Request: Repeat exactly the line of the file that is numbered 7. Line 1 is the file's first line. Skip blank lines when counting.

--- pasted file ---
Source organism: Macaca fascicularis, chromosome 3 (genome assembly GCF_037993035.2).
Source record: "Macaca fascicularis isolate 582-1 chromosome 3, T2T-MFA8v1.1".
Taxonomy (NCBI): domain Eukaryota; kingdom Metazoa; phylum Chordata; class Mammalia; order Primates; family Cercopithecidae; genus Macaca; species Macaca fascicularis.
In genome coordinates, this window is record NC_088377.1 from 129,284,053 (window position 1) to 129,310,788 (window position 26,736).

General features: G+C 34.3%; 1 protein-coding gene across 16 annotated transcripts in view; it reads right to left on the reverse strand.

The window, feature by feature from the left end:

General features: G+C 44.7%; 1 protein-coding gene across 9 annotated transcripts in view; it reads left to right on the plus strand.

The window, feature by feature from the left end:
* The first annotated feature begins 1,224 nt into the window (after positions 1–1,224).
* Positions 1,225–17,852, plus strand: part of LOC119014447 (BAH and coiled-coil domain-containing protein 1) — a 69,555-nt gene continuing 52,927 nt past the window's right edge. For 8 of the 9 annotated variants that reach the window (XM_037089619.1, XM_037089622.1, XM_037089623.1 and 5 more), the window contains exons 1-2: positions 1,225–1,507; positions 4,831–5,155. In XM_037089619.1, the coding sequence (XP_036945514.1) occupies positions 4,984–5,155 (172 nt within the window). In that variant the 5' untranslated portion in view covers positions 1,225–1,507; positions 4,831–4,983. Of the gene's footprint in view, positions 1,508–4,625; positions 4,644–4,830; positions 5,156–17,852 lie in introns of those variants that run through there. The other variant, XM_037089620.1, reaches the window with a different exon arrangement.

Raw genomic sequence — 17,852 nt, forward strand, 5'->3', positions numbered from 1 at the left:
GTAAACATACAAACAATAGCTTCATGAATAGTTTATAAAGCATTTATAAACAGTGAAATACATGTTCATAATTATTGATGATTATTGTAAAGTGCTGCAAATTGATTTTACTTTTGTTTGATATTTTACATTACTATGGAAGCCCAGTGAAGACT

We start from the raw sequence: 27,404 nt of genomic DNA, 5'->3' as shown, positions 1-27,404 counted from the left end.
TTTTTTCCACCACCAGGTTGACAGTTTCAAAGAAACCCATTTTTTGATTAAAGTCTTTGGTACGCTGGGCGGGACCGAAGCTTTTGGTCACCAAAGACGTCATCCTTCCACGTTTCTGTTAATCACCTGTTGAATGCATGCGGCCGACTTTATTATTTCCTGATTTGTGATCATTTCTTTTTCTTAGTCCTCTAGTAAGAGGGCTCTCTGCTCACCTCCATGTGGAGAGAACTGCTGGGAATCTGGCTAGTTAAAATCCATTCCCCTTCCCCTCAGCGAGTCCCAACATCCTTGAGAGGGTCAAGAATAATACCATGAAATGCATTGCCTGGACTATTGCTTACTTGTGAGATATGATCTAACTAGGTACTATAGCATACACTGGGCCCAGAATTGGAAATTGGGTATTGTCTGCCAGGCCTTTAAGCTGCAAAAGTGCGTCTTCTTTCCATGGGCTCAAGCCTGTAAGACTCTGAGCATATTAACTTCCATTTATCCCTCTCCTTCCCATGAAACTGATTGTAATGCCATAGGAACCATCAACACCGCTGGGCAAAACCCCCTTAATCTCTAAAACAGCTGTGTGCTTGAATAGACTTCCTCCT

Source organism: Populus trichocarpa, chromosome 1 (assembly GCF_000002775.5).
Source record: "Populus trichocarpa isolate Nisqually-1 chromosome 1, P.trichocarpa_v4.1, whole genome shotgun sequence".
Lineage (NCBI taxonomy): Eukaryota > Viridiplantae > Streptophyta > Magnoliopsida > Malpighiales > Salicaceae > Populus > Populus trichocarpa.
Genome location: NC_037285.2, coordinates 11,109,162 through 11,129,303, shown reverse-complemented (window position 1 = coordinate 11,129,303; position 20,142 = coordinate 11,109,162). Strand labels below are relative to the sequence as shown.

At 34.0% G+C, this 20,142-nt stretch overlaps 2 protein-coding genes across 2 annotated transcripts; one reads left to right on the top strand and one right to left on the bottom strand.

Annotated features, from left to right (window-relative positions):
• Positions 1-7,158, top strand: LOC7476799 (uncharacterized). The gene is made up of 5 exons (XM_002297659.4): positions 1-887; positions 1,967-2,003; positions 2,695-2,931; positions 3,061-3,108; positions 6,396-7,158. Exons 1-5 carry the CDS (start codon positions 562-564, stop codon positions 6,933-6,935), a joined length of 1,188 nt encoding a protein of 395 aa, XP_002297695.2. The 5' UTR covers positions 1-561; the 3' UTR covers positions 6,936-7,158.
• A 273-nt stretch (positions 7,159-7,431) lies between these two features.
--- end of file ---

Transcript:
General features: G+C 44.7%; 1 protein-coding gene across 9 annotated transcripts in view; it reads left to right on the plus strand.